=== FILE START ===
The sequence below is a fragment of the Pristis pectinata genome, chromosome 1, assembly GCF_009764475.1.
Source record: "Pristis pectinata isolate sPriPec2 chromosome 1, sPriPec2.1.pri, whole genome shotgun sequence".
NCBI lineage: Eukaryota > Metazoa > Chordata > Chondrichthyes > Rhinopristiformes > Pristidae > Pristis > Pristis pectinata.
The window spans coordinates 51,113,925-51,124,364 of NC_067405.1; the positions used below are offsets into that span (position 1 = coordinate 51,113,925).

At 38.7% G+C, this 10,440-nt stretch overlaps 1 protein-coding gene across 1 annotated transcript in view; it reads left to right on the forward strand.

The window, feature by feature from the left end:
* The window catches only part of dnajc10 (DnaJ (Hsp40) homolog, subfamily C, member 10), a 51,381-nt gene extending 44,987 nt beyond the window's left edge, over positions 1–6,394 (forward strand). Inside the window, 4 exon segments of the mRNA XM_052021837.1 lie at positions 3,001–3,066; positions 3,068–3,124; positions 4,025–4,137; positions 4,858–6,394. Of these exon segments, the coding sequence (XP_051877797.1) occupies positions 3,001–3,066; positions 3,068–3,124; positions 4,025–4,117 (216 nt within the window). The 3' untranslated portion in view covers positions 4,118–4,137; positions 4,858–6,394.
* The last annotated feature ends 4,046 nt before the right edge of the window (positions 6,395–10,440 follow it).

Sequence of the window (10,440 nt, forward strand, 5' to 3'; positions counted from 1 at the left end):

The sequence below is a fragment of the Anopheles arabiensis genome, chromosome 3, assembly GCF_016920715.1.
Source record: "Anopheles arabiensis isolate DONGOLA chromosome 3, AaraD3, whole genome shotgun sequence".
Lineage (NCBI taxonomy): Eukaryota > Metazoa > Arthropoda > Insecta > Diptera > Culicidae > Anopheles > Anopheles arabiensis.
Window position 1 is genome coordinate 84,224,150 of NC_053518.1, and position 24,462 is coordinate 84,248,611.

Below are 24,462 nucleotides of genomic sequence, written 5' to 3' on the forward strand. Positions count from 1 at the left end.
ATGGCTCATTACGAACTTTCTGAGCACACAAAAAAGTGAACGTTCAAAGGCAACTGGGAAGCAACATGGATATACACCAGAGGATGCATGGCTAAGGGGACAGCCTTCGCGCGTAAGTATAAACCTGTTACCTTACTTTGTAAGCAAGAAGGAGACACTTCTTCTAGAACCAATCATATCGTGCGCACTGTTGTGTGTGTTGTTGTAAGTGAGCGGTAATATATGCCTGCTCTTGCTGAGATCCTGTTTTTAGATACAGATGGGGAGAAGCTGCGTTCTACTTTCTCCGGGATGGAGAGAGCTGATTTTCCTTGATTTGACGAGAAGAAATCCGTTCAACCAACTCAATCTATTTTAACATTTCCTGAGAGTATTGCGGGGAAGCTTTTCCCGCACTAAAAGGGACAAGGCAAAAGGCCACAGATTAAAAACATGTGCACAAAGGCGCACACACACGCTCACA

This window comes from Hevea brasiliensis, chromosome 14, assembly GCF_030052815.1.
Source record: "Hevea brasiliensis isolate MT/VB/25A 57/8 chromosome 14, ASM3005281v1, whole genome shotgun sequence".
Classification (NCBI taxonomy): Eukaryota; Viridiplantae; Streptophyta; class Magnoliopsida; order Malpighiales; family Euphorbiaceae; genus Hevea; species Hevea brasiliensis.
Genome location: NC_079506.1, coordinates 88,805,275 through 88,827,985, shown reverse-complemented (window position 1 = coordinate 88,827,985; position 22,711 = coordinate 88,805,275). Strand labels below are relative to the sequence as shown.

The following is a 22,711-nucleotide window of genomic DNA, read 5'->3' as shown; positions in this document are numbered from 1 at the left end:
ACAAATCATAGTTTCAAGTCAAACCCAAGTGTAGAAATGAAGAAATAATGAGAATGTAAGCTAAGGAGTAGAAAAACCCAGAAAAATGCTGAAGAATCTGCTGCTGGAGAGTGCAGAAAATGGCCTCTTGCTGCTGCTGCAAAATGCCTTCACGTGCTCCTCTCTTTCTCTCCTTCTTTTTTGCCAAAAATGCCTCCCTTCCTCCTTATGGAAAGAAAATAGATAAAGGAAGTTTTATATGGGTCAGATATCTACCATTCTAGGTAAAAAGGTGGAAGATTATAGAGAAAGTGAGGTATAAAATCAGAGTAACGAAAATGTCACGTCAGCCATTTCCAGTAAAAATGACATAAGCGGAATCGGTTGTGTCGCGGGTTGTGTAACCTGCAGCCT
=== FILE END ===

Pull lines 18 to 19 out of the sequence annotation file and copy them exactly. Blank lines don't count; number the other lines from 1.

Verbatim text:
Classification (NCBI taxonomy): Eukaryota; Viridiplantae; Streptophyta; class Magnoliopsida; order Malpighiales; family Euphorbiaceae; genus Hevea; species Hevea brasiliensis.
Genome location: NC_079506.1, coordinates 88,805,275 through 88,827,985, shown reverse-complemented (window position 1 = coordinate 88,827,985; position 22,711 = coordinate 88,805,275). Strand labels below are relative to the sequence as shown.